Mists of Pandaria marks the fourth expansion for World of Warcraft, a game that has been around for close to eight years. Despite World of Warcraft‘s long reign as the most popular subscription-based MMO, it’s tough to ignore the shifting trends of its slowly shrinking audience. These first days in Pandaria have shown, quite starkly, the effects that other high-profile MMO launches have on World of Warcraft since it reached its launch-peak with Cataclysm.
Anyone who had played during a previous expansion launch will recall how chaotic it is. Thousands of players funneling into a couple of specific zones, all competing for a limited number of quest objectives. You can barely get anything done, because it feels like every possible monster spawn-point is being camped round-the-clock, even during off-peak times.
Mists, by contrast, has felt quite empty. There are still people, but the terrain isn’t crawling with them the way it had in Cataclysm, Wrath of the Lich King or The Burning Crusade — and the last two even split players into different areas in an effort to make it less chaotic. Pandaria only has one primary arrival area. That’s not to say that it’s bad, because everything I’ve played so far has lived up to Blizzard’s high standards, and many innovations from other MMOs in the last couple years have been implemented to various degrees. But it does feel a little sad. Even the Pandaren starting area lacks hordes of new Pandaren Monks.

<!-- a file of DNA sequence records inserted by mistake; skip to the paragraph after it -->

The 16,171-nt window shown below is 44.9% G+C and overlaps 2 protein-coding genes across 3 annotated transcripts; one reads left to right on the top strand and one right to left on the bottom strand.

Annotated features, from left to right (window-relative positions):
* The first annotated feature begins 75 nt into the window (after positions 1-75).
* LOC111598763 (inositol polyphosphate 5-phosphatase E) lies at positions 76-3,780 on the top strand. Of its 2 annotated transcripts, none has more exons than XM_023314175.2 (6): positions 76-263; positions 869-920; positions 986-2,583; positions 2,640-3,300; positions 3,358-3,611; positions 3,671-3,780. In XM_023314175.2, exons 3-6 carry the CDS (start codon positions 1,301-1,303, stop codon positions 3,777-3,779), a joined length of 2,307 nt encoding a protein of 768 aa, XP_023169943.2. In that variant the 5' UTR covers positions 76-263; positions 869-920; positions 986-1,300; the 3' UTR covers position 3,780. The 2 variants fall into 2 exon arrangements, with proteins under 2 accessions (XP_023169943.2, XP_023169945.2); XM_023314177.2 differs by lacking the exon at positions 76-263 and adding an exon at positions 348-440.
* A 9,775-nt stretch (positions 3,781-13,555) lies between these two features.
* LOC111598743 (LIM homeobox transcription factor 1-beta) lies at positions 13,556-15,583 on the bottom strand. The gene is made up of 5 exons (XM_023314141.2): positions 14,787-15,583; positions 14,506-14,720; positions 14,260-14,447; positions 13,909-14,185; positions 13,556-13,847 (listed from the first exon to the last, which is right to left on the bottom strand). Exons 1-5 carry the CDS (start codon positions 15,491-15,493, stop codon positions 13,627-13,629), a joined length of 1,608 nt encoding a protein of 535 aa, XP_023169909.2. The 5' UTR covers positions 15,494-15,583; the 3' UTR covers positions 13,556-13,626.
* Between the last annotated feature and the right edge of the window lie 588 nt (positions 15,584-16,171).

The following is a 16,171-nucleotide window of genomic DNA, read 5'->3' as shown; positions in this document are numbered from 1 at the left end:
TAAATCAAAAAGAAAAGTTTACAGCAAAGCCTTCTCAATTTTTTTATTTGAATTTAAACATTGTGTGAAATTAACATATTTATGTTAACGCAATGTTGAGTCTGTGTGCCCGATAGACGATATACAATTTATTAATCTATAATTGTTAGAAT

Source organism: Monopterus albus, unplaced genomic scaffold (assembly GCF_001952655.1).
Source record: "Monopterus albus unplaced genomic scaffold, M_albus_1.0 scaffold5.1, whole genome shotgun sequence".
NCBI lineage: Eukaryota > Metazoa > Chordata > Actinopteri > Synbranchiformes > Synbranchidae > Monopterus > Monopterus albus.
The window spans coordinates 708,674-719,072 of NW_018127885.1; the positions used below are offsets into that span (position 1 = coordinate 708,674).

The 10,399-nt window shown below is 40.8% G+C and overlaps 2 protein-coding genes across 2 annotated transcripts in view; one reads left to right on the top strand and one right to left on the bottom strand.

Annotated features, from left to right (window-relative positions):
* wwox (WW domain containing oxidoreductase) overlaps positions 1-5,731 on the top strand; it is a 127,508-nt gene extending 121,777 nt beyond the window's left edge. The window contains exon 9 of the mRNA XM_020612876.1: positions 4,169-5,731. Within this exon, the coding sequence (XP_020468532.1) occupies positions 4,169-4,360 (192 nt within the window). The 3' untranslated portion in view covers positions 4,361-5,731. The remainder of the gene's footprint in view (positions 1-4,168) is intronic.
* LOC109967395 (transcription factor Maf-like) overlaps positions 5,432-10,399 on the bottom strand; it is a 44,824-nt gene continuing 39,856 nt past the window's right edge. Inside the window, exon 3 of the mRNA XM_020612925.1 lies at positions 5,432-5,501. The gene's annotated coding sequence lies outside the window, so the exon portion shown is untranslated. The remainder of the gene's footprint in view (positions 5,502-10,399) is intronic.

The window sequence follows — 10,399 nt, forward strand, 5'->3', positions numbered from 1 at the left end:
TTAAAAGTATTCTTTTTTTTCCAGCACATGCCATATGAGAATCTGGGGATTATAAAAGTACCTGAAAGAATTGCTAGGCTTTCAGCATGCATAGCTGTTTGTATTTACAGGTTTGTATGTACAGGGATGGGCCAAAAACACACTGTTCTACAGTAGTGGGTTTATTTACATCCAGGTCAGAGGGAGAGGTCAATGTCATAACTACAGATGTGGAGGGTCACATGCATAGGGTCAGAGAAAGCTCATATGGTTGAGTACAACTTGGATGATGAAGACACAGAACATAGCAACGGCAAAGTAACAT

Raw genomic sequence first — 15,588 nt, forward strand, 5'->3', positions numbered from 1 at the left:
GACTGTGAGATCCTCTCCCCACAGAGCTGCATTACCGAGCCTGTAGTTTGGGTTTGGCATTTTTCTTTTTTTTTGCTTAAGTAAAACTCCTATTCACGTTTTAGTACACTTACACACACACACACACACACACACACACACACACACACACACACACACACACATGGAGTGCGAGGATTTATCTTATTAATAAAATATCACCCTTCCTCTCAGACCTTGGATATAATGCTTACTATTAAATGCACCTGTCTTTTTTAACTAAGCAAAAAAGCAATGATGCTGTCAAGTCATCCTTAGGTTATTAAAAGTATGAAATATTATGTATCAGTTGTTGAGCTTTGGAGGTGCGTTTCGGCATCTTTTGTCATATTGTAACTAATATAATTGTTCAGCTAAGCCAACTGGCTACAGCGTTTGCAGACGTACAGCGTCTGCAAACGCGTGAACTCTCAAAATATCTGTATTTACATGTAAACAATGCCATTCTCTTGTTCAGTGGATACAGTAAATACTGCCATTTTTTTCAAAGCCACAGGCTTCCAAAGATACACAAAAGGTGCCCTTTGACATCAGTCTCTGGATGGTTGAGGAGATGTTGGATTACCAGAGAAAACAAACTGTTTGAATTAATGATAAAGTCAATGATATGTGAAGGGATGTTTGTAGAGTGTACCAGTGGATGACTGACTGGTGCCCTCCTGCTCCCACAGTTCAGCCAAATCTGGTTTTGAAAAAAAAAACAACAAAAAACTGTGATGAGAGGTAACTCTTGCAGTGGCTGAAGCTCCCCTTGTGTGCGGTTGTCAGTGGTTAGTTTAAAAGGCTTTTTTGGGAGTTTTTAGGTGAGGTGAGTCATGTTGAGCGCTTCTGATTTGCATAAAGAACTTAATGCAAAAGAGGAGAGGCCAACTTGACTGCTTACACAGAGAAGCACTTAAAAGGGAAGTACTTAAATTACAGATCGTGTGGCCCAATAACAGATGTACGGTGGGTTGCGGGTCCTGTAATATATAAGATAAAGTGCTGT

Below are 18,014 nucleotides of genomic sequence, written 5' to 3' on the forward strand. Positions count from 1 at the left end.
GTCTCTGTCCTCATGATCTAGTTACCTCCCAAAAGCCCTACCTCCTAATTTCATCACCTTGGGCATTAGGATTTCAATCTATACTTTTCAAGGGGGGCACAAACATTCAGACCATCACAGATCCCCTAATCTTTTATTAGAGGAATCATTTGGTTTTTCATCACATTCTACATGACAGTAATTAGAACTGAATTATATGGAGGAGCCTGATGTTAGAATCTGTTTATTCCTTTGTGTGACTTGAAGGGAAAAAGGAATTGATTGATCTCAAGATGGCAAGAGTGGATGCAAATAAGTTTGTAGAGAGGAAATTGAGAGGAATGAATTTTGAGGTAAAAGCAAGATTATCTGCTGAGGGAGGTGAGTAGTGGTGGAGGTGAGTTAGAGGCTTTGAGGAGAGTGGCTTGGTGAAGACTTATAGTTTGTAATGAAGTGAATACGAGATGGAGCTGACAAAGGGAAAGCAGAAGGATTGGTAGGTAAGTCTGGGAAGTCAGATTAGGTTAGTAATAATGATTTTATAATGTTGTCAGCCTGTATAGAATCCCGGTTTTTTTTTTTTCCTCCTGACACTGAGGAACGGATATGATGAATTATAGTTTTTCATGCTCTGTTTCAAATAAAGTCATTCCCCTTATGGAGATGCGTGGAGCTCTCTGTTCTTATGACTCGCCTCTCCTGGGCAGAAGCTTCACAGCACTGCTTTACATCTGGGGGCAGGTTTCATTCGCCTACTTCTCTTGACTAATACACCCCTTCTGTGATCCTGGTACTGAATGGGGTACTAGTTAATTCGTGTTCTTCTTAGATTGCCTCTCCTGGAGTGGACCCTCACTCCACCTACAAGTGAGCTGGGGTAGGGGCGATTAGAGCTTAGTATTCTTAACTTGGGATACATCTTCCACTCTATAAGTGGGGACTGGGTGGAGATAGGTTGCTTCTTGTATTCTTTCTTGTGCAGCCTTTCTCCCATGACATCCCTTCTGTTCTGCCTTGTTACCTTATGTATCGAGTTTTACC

Putting that aside, there have been relatively few launch issues with Mists of Pandaria. Servers have mostly been stable, and although I’ve seen screenshots of hilarious-looking bugs that cropped up in the first few hours (see above), I have personally only experienced a minor issue where the victory theme from the Pet Battle System looped instead of actual battle music.
Actually, the Pet Battle System has attracted more of my time over the past couple days than it perhaps should have. Anyone who had paid attention to Blizzard’s announcement of the feature knew how similar to a certain monster-filled Nintendo series it sounded, and the reality is that it is indeed basically a Pokemon side-quest.
And it’s great. I’m genuinely, unironically enjoying it.
And, strangely, although Cataclysm‘s setup seemed darker and everything leading up to Pandaria seemed to be quite tongue-in-cheek, the general tone has been much more grim than most of what we’ve seen in World of Warcraft. There’s no looming threat like Arthas or Deathwing — instead it’s you and your faction causing strife in what was previously a very peaceful land.
After this long playing World of Warcraft on and off I was ready to go into Mists and hate everything about it, but I’m slowly being charmed. There are certainly some questionable elements – some of the dialogue and accents strike me as, well, a little racist – but World of Warcraft‘s undeniable charm is ever-present. And while some of the usability upgrades Blizzard added in the past, such as the Raid Finder, have been controversial, the changes to the Talent and Glyph systems seem to be almost universally preferred, and have made playing my mage a substantially more varied experience.
I’ve barely scratched the surface of what Pandaria has on offer, so look forward to a review in a few weeks where Pandaria is thoroughly disassembled for your reading pleasure.
How is Pandaria going for you? Share your experiences in the comments!